Saturday, May 7, 2011

New Ivory Coast Leader Takes Office, Conflict Continues

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After an intense, months-long power struggle --- Ivory Coast officially has a new president. Alassane Ouattara took his oath of office Friday, by the same council that once refused to recognize his victory.

Reports say the ceremony was tense -- conducted by Constitutional Council President Paul Yao N'Dre -- an ally of the very resistant former president Laurent Gbagbo -- who swore in the incumbent leader leader last November after rejecting reports of Ouattara’s victory. (Video: CCTV)

But France 24 reports -- even with Ouattara in power -- the country is still in turmoil. And Gbagbo is yet to answer for his alleged crimes against humanity since the election.

“The former president was captured in a dramatic showdown with opposition troops, and has since been under house arrest in the country’s north. On Friday, he faces questions from a prosecutor for the first time. Its part of the criminal investigation.”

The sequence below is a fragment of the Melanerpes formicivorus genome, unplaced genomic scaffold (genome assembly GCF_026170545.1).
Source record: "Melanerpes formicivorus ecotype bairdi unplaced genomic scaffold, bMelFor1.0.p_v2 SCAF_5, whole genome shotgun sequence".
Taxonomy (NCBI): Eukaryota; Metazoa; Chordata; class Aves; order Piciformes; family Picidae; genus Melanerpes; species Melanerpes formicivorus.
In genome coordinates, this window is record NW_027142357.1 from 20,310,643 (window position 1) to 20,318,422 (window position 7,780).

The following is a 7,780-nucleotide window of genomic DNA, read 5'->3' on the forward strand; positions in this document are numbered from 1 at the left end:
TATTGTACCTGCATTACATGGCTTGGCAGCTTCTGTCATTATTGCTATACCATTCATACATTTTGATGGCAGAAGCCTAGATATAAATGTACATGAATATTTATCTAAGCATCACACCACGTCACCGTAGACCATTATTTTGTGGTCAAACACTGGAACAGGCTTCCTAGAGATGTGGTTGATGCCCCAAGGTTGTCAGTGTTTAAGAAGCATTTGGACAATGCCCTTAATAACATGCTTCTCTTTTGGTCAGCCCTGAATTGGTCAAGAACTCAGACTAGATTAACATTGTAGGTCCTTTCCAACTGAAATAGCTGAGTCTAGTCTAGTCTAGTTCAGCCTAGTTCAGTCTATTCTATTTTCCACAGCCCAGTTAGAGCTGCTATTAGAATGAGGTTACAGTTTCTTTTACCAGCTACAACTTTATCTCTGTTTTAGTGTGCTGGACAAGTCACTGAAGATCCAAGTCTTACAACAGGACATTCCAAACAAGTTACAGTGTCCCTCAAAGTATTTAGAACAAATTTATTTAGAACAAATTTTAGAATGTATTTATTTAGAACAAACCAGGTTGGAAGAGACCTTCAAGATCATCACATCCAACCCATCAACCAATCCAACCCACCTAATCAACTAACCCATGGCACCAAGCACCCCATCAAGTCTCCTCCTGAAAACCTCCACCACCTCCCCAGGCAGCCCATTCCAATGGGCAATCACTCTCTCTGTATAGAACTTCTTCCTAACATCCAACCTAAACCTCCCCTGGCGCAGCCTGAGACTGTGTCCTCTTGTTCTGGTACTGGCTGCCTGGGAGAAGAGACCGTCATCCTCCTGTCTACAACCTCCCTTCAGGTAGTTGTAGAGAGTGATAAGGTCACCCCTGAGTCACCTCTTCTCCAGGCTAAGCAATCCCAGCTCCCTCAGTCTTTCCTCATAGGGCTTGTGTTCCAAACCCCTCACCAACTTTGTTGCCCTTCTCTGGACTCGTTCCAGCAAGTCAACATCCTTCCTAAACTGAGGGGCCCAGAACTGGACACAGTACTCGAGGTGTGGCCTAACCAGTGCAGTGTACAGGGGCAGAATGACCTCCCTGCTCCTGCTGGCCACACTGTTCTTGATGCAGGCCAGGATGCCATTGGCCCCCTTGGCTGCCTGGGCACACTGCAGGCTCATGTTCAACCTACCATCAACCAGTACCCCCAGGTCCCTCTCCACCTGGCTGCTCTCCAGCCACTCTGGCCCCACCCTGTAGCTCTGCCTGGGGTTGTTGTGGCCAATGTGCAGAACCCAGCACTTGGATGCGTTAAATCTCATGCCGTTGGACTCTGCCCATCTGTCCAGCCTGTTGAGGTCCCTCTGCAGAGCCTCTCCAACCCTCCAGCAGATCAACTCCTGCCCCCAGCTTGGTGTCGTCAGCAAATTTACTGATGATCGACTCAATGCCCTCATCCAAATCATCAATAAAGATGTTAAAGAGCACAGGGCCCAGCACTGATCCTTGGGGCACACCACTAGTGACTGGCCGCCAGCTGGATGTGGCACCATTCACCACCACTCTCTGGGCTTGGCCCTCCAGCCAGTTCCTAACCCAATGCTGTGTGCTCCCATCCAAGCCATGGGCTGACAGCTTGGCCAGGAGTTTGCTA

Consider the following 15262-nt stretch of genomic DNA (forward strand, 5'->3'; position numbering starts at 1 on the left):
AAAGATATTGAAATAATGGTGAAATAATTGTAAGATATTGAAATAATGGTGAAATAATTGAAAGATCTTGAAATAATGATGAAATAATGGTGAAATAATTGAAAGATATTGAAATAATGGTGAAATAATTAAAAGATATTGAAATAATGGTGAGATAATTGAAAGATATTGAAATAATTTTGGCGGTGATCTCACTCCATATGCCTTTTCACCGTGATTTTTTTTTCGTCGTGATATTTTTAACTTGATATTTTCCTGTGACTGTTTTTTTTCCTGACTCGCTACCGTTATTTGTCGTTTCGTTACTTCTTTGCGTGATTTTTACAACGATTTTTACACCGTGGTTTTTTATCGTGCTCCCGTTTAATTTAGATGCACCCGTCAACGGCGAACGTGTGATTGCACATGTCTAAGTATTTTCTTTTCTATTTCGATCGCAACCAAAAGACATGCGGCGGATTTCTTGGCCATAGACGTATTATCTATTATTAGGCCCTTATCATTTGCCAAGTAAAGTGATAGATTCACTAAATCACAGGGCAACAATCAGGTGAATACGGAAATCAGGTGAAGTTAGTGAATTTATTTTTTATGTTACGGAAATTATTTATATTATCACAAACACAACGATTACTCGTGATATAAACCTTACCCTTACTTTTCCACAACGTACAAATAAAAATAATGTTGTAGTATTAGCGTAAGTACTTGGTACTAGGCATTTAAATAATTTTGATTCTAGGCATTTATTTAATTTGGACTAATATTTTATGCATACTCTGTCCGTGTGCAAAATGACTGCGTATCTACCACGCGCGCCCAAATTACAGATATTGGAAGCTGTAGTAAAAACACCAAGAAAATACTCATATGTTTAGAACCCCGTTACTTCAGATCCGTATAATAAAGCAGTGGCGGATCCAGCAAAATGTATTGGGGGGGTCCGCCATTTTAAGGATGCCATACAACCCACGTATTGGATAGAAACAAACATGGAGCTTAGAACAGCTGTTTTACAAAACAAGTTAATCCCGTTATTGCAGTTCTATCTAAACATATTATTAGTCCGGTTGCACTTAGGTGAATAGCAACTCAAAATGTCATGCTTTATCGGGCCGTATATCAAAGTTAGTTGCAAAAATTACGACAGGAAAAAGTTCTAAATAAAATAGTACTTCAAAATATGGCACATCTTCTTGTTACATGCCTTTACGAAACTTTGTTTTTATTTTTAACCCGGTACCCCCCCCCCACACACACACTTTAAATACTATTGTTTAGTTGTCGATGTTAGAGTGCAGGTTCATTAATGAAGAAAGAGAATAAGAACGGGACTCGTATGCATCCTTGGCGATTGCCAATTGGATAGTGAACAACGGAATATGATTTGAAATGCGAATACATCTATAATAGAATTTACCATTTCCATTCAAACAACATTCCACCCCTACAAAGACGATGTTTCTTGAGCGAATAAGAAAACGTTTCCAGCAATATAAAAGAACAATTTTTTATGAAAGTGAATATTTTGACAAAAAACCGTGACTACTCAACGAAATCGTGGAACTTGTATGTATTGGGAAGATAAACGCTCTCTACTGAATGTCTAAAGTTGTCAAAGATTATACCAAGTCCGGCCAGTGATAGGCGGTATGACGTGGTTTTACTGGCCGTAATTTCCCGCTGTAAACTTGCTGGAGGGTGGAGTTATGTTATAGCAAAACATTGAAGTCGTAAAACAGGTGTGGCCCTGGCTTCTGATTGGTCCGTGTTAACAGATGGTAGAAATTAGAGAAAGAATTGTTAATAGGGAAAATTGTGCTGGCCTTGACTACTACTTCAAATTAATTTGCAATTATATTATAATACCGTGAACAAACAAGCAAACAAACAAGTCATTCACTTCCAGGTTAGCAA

While Ivory Coast prosecutors question Gbagbo, the Wall Street journal reports a UN investigation has been launched to inspect the site of an alleged massacre in an Abidjan neighborhood.

“In the normally bustling district of Youpougon, two U.N. tanks guarded the short dusty road that led to a field where children once played soccer and marriage receptions were held. An official said at least 44 dead bodies were now buried in mass unmarked graves there, surrounded by looted shanty homes and a mosque with a caved-in roof.”

And moving forward, Ouattara will also have to address the financial health of Ivory Coast. Banks - reliant upon foreign money to fund exports --closed during the violent power struggle. The Financial Times reports -- it’s a slow recovery process.

“But as ports reopen and exports of cocoa, palm oil, rubber and oil pick up, the slow reopening of the banking system and the prospect of debt relief – as well as an injection of about $400m in back pay for civil servants and the promise of hundreds of millions of dollars from international donors – all count in the country’s favour.”

Friday’s swearing-in was a simple ceremony. A formal service will take place in Ivory Coast later this month.
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